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Overregulation, alas, must be regulated

THE audit of West Virginia's public school system found it so overregulated from Charleston that counties can adjust almost nothing without changing state code.

"We have encountered no other state that insulates its education system so much from gubernatorial - or voter - control; restricts local initiative so much on the part of districts . . . and vests so much authority for education at the state level."

This historic decision to insulate public education from political control had an unintended consequence: The state Department of Education effectively ran itself, the state Board of Education couldn't lead, and no one was accountable to anyone accountable to voters.

Furthermore, compared to surrounding states and selected rural states, the department had grown conspicuously larger than it needs to be.

This Charleston-based legislative and bureaucratic micromanagement has failed to produce results for students, hence the call for reform.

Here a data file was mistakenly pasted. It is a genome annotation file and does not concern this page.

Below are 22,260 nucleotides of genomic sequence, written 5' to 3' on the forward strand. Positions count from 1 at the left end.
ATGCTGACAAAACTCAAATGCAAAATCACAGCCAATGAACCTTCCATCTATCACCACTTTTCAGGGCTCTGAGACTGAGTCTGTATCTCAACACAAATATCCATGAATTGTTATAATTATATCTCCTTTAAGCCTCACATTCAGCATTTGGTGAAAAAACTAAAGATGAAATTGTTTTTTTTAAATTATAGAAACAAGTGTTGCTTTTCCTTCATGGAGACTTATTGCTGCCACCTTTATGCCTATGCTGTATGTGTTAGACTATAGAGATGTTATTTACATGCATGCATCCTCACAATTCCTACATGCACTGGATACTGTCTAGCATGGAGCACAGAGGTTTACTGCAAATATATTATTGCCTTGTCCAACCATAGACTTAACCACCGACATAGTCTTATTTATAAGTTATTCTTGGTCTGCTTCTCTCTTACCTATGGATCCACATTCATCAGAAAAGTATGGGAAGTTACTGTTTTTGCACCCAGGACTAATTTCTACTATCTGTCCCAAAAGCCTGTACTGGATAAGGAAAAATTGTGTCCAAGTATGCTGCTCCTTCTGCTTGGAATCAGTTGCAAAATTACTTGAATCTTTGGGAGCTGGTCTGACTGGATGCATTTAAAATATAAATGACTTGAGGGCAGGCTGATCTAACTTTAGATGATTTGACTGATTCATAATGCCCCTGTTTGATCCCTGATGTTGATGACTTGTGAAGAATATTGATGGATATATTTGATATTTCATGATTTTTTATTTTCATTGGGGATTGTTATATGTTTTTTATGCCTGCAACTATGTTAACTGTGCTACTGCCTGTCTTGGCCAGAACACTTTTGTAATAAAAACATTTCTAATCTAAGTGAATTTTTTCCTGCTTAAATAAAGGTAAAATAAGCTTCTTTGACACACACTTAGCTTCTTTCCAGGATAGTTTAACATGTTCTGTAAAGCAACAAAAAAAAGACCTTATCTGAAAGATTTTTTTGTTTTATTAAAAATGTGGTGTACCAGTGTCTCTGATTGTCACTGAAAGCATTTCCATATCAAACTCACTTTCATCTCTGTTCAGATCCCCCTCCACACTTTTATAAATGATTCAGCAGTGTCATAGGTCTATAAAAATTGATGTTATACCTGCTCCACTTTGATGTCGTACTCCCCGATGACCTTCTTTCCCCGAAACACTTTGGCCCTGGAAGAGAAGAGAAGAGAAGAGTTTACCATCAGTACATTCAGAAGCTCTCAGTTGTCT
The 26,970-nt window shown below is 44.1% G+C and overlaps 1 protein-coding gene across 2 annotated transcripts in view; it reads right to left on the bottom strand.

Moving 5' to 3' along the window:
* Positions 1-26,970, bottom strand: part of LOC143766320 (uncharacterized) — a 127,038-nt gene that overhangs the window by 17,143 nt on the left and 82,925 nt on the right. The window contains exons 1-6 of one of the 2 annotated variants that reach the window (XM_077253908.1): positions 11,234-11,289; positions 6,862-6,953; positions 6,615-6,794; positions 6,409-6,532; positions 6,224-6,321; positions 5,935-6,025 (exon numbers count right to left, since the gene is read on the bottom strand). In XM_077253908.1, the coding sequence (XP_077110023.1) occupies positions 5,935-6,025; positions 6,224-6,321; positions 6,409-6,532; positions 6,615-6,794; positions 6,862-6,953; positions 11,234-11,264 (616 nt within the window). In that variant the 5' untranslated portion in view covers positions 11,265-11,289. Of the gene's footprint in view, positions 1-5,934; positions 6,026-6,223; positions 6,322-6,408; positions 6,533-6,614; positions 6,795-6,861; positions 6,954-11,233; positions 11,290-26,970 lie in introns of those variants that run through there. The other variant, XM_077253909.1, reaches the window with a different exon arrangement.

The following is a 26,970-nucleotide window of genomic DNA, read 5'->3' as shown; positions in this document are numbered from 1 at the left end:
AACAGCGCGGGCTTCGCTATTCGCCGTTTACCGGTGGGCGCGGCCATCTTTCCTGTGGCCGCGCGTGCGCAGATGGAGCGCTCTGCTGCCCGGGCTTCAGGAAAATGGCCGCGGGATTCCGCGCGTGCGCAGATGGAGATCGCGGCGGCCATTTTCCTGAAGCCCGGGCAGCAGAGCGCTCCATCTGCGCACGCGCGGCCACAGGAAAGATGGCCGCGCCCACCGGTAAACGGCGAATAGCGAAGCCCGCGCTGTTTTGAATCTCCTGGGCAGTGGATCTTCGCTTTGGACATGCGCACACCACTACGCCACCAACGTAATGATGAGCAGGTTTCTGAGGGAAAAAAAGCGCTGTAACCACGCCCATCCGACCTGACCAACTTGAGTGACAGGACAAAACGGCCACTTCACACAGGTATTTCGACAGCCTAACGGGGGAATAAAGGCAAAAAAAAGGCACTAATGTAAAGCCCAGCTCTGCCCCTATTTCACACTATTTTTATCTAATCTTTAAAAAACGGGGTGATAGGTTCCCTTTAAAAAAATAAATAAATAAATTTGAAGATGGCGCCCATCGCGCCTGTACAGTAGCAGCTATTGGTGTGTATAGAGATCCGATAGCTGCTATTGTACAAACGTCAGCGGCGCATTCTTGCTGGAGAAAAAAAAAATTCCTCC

After intense negotiations with unions representing teacher and school service employees, which helped write the overregulation we have now, the Legislature passed Gov. Earl Ray Tomblin's reform bill.

School systems must now deliver 180 days of education. They don't have to fit it into 43 weeks. Principals and teachers get a say in who is hired. There's an 11-point regulation for it.

Titanic struggle. Modest victory.

Republicans in the House complained about a lack of attention to audit recommendations, including the need to trim personnel at the state Department of Education.

Meanwhile, the House passed a bill requiring the Legislative Oversight Commission on Education Accountability to follow up with the state Department of Education on seven specified areas.

The state Board of Education is to report to the Education Oversight Commission on this and that by Nov. 1.

The House also changed state code to require school counselors to spend 90 percent of their time with at-risk students, not 75 percent as currently required.

House bills also address legislative rules for highereducation, and dropout prevention in two counties.

The problem, remember, was overregulation.

But the House is right back at it, churning out code that too many bureaucrats will spend too much time requiring local officials to document, thus taking them away from classrooms - where the kids live.

The regulatory impulse is tougher than kudzu. Faced with a report on overregulation, regulators regulate.

Sigh.

 


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